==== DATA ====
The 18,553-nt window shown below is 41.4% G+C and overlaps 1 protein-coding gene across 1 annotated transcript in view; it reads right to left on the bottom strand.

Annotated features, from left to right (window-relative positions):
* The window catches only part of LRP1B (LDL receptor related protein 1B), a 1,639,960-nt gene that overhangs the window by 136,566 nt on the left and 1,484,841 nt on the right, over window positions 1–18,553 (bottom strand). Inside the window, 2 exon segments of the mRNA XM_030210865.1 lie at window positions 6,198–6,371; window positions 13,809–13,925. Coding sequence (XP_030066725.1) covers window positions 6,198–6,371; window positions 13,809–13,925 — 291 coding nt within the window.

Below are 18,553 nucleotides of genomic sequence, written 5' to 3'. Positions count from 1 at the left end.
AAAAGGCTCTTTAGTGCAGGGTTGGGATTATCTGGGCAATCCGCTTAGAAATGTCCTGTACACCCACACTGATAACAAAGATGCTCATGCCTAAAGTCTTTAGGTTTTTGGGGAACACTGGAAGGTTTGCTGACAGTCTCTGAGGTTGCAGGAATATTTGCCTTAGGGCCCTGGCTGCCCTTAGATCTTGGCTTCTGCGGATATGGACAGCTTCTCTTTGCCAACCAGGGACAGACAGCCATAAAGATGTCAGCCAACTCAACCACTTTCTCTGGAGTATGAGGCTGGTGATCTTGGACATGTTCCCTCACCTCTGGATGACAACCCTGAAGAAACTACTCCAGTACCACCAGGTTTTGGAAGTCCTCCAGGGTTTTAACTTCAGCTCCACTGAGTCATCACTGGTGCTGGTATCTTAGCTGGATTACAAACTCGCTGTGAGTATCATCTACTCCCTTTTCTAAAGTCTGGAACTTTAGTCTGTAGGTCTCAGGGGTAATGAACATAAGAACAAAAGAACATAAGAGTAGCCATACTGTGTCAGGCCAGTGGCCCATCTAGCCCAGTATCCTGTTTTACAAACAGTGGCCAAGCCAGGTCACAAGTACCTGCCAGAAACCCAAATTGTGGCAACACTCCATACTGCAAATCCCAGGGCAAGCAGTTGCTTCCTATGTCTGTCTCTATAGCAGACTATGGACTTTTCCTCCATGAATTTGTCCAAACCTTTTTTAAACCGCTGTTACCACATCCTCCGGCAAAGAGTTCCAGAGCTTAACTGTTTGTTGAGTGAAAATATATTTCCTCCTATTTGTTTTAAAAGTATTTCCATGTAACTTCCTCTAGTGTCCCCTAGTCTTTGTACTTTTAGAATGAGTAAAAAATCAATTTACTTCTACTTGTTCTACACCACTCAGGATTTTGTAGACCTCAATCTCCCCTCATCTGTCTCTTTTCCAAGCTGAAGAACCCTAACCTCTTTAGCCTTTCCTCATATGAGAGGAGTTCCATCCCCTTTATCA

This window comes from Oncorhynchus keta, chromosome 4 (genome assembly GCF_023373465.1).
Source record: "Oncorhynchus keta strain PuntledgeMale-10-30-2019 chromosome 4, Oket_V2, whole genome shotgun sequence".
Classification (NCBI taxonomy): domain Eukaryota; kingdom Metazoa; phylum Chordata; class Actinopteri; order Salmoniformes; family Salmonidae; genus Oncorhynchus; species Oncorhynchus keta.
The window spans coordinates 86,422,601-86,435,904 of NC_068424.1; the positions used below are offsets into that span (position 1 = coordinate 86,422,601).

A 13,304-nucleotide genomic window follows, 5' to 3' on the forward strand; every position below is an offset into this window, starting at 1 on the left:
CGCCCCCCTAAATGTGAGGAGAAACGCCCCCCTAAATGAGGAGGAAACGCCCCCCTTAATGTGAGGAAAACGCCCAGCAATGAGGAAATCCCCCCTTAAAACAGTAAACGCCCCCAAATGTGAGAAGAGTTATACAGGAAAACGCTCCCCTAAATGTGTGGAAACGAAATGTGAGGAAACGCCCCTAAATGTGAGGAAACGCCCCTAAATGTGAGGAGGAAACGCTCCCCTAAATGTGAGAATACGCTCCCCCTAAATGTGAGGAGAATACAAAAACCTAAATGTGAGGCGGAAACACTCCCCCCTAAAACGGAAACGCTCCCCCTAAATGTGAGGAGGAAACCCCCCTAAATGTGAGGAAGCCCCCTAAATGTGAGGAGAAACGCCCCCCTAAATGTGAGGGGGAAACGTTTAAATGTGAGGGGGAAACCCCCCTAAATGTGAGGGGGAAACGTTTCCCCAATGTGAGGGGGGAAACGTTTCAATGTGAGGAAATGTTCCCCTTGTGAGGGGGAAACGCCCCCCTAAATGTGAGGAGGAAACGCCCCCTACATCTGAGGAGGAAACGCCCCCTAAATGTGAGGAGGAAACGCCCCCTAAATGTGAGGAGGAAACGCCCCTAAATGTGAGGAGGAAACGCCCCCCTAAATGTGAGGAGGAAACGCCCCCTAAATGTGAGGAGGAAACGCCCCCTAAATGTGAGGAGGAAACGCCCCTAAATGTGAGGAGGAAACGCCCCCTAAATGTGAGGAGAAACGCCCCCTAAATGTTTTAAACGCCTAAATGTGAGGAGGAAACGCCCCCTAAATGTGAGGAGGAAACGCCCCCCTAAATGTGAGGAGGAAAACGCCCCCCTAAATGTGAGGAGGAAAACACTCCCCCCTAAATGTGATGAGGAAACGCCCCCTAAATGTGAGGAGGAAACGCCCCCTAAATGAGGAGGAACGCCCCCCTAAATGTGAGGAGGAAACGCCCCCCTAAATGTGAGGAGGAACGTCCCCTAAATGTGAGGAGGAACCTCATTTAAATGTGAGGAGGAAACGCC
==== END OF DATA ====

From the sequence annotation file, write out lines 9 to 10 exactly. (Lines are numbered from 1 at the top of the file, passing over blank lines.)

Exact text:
The window spans coordinates 86,422,601-86,435,904 of NC_068424.1; the positions used below are offsets into that span (position 1 = coordinate 86,422,601).

A 13,304-nucleotide genomic window follows, 5' to 3' on the forward strand; every position below is an offset into this window, starting at 1 on the left: